News Archive

Backstage Whispers overheard by Richard Andrews

Last updated : 9th September 2005

The Old Vic has announced its next season. The Motion Group production of Igor Stravinsky's Faustian music theatre piece about a violin playing soldier The Soldier's Tale, in a new translation by Abdul Karim Kasid and Rebecca Lenkiewicz, directed by Andrew Steggall, will open on 30th January. The British premiere of Arthur Miller's Resurrection Blues, directed in his UK stage debut by film director Robert Altman, will open on 22nd February. A satire on cultural commercialisation, global politics and media saturation, it is set in a South American country where, when the dictator decides to crucify a young rebel, a New York television company bids for the broadcast rights. An as yet unconfirmed show will follow this. Kevin Spacey will star in Eugene O'Neill Moon For The Misbegotten, directed by Howard Davies, opening next September. Set in 1923 in a run down farmhouse in Connecticut, the play revolves around a quick witted young woman, her scheming father, and their landlord, James Tyrone Jr - the character from O'Neill's Long Day's Journey Into Night, now an alcoholic older man still haunted by his mother's death.

Edinburgh Fringe Report: Once again ticket sales broke all previous records at 1.3m, a 7% rise on last year. There were 26,995 performances of 1,799 shows in 249 venues - up from 25,326 performances of 1,695 shows in 236 venues last year. Theatre was the most popular genre with 37% of all shows, then comedy 22%, music 21%, musicals 5% and children's shows, dance and physical theatre with 4%. An estimated 16,190 performers appeared in Fringe productions,

33% of which were world premieres, 6% were European premieres, and 8% were UK premieres.

The annual London Pick Of The Fringe season, featuring double bills of the Perrier Comedy Award finalists, will run on Sundays in October at the Lyric Theatre: 9th - Chris Addison with Atomicity and Jeremy Lion in What's The Time, Mr Lion?; 16th - Perrier Comedy Award winner Laura Solon playing eight radically different characters in Kopfrapers Syndrome, and Jason Manford with Urban Legend; and 23rd - Best Newcomer winner Tim Minchin performing a mixture of music and stand up in Darkside and Dutch Elm with Conservatoire In Conspiracy. Further information can be found on the Perrier Comedy Awards web site via the link from Organisations in the Links section of TheatreNet.

The new season at Nottingham Playhouse has opened with Tennessee Williams's Cat On A Hot Tin Roof, the steamy examination of family, money and sexuality on a plantation in the Mississippi Delta, using the rarely performed original text, rather than the familiar version, directed by Richard Baron, playing until 24th September. The company comprises Christine Absolom, Jamie Chapman, Elise Davison, Morgan Deare, Candida Gubbins, Lesley Harcourt, Dugald Bruce-Lockhart, Rory Murray, Yvonne Newman and Aaron Shirley. It is a co-production with the Belgrade Theatre Coventry, where it transfers on 28th September, and the Royal Lyceum Theatre Edinburgh where it opens on 22nd October.

The 13th London Open House, the annual scheme to allow the public into architecturally interesting but usually private buildings across the capital, takes place on 17th and 18th September. A record number of over 600 locations will include old favourites of theatrical interest such as the Lyric Hammersmith, Hackney Empire and Royal Court theatres, LSO St Luke's concert hall, BBC Bush House, Television Centre and White City Media Village, Alexander Palace theatre and TV studios, the BFI Imax, Gaumont State Kilburn, Granada Tooting and Phoenix cinemas, and Sands Film Studio & Rotherhythe Picture Research Library. They will be joined this year by amongst others the Almeida, Brick Lane Music Hall, Hampstead, New Wimbledon and Open Air theatres, Wigmore Hall and BBC Broadcasting House. There will also be talks, conducted walks and other accompanying special events taking place at various locations over the course of the weekend. Last year, over 360,000 visits were made during the two days. Entrance is free, but because of limited access, a few of the buildings require prebooking. Further information and how to obtain a directory of participating buildings can be found on the London Open House web site via the link from Festivals in the Links section of TheatreNet.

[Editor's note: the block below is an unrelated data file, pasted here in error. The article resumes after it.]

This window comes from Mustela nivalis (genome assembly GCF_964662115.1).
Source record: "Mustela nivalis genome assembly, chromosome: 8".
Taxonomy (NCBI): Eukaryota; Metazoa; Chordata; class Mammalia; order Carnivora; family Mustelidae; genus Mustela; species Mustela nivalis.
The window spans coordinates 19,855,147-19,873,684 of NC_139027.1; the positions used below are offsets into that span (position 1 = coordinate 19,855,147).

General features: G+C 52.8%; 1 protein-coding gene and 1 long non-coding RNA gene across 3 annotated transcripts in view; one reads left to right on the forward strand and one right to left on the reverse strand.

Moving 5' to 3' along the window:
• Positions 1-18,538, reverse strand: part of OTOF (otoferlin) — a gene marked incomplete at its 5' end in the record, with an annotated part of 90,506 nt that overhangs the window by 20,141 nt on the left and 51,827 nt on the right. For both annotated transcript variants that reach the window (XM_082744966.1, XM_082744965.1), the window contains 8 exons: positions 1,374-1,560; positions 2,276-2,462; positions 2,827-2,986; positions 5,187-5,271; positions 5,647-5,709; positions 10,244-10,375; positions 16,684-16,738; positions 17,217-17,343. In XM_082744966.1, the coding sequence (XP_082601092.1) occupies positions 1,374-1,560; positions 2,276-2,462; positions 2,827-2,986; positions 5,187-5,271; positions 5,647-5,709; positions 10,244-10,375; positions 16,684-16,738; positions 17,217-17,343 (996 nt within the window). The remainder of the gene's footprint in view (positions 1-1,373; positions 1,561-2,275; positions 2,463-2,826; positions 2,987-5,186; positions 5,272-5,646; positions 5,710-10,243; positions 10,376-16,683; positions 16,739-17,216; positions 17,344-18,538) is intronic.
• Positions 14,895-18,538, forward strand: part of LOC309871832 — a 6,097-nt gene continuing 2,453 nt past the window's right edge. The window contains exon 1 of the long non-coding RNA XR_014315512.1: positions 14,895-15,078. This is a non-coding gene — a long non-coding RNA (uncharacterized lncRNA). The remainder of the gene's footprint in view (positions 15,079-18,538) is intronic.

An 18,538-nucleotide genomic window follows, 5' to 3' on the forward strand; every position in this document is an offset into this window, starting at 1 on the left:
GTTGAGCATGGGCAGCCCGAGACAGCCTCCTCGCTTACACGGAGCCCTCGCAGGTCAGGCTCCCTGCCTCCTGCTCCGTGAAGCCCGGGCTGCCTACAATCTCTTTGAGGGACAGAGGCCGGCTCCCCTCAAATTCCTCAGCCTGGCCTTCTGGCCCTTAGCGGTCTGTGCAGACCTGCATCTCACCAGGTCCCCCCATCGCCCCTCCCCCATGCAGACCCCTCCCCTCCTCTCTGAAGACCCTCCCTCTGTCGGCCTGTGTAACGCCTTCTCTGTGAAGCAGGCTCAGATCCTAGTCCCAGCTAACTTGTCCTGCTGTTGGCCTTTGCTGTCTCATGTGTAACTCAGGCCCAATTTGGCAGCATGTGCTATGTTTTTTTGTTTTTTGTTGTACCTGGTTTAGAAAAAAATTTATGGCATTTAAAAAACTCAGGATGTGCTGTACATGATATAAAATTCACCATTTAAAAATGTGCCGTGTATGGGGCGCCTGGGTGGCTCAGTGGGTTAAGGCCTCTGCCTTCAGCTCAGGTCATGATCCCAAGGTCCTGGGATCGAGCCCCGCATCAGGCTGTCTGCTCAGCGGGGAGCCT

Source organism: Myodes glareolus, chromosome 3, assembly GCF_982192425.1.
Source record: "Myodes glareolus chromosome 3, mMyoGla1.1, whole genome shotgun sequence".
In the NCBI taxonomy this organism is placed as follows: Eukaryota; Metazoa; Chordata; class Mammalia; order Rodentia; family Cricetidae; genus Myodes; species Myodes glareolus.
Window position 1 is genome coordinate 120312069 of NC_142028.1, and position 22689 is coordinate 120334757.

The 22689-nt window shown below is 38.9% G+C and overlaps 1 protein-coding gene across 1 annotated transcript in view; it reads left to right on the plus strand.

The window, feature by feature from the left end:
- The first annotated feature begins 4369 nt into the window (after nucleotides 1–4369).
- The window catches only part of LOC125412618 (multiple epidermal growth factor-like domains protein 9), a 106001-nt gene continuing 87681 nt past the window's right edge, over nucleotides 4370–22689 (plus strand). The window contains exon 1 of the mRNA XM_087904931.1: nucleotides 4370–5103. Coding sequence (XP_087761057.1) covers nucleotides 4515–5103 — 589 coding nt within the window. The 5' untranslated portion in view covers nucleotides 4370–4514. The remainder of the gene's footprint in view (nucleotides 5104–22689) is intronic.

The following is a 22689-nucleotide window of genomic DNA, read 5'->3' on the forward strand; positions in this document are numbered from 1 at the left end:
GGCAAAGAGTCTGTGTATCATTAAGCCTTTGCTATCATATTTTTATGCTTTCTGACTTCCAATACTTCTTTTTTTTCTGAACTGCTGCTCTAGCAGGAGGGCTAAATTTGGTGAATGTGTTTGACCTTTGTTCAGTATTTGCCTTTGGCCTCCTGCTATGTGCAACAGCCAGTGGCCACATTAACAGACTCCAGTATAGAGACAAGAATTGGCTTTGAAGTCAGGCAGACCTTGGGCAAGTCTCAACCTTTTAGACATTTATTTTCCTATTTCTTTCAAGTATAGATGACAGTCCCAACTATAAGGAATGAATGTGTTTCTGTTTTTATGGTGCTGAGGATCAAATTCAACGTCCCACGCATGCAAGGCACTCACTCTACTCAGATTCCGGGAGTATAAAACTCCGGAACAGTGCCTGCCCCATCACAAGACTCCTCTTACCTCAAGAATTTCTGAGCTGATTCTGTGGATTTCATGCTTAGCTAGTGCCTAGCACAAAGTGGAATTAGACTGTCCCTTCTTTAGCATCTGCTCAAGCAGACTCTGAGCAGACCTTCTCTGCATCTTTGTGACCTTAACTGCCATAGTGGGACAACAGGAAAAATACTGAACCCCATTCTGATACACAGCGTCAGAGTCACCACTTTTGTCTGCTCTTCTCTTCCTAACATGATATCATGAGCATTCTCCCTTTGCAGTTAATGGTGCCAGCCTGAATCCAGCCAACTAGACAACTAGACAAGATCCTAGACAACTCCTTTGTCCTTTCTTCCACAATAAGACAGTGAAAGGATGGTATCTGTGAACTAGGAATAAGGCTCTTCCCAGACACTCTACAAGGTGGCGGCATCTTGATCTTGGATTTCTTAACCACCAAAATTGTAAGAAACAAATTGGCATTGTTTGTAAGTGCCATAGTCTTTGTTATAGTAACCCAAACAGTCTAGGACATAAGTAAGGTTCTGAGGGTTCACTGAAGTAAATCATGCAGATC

The Generating Company, which created the Millennium Dome spectacular, premieres its latest show Lactic Acid, choreographed by Abigail Yeates, with lighting and projection by Patrick Watkinson, at the UCL Bloomsbury Theatre until 17th September. An international cast of dancers, acrobats and aerialists fuse dance, circus and the electronic music of Mira Calix, to produce a story that describes the human body through its chemical reactions.

The Georgian Theatre Royal Bury St Edmunds is closing for a 5.1m restoration programme. In order to raise the final funds to pay for this, it is holding an auction after the last performance on 17th September. Items range from period and pantomime costumes, through theatre memorabilia, to the house tabs and seating - truely everything must go! Further information can be found on the Theatre Royal web site via the link from Regional Theatres in the Links section of TheatreNet.

The Rumour Machine says: that Hollywood actress Scarlett Johansson may star in Andrew Lloyd Webber's much talked of West End production of The Sound Of Music at the London Palladium next year; that Jeremy Irons is to return to the West End stage in Embers, adapted and directed by Christopher Hampton from Hungarian novelist Sandor Morai's story of two ex friends who meet forty years after they split up; and that even before she's made it, Jerry Hall wants to follow up her musical theatre debut in High Society with Chicago in both London and New York. The Rumour Machine grinds on.